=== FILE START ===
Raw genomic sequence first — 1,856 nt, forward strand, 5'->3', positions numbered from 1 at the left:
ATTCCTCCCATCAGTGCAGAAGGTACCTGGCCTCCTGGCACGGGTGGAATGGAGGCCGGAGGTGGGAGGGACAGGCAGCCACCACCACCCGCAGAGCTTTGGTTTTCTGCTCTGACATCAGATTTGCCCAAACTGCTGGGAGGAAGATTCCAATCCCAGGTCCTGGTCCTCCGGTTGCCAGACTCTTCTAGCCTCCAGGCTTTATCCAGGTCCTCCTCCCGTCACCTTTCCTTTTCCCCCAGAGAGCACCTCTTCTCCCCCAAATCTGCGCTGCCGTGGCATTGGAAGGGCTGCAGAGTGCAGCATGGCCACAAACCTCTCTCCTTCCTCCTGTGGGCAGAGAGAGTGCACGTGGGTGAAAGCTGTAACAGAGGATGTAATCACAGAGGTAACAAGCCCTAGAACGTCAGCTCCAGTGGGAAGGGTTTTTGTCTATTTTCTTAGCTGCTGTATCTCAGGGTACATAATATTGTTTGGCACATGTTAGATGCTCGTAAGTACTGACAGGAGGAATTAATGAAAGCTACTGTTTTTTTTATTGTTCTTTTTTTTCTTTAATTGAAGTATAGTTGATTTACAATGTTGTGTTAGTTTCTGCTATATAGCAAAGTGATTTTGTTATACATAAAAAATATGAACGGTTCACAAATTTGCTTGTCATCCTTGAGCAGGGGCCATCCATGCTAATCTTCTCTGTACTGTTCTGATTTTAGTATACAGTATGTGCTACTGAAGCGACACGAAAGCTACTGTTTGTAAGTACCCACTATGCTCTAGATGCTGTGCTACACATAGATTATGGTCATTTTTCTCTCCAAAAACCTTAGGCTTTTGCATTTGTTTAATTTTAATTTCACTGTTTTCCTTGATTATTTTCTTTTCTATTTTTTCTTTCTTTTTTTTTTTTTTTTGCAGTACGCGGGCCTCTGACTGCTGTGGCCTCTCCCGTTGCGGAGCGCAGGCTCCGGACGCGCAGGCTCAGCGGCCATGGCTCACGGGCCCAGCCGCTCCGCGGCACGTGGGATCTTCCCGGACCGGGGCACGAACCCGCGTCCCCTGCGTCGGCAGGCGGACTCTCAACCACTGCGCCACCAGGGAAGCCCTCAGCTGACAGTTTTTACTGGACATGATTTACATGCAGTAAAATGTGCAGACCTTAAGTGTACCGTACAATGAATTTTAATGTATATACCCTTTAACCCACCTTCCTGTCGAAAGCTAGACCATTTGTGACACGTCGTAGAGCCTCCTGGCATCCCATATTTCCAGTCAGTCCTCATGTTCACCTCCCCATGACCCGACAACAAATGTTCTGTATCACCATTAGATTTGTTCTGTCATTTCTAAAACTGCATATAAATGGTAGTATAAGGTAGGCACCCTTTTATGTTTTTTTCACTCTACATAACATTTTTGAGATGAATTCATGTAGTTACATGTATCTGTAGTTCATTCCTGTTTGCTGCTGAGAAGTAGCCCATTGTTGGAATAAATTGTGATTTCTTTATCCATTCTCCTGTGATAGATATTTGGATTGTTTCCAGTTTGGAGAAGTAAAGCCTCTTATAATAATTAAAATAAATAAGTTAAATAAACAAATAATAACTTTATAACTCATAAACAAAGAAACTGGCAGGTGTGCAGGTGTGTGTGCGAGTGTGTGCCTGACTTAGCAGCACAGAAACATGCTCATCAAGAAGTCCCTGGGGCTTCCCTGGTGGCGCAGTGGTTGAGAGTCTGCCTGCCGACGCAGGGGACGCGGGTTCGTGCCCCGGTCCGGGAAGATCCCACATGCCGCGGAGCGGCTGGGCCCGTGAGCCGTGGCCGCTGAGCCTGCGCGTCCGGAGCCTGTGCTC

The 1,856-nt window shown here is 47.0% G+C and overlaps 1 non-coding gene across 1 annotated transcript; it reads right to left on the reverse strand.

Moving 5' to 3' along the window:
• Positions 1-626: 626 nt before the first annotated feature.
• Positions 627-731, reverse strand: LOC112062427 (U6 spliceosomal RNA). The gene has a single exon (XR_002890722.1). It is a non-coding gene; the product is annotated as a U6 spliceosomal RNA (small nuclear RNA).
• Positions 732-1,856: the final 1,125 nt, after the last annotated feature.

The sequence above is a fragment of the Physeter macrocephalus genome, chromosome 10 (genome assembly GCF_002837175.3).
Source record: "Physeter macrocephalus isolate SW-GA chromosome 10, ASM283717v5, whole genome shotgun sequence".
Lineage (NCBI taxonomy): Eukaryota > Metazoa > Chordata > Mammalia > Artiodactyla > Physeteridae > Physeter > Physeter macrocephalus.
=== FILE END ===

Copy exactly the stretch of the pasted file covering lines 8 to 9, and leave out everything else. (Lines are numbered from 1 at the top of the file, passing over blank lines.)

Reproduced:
The sequence above is a fragment of the Physeter macrocephalus genome, chromosome 10 (genome assembly GCF_002837175.3).
Source record: "Physeter macrocephalus isolate SW-GA chromosome 10, ASM283717v5, whole genome shotgun sequence".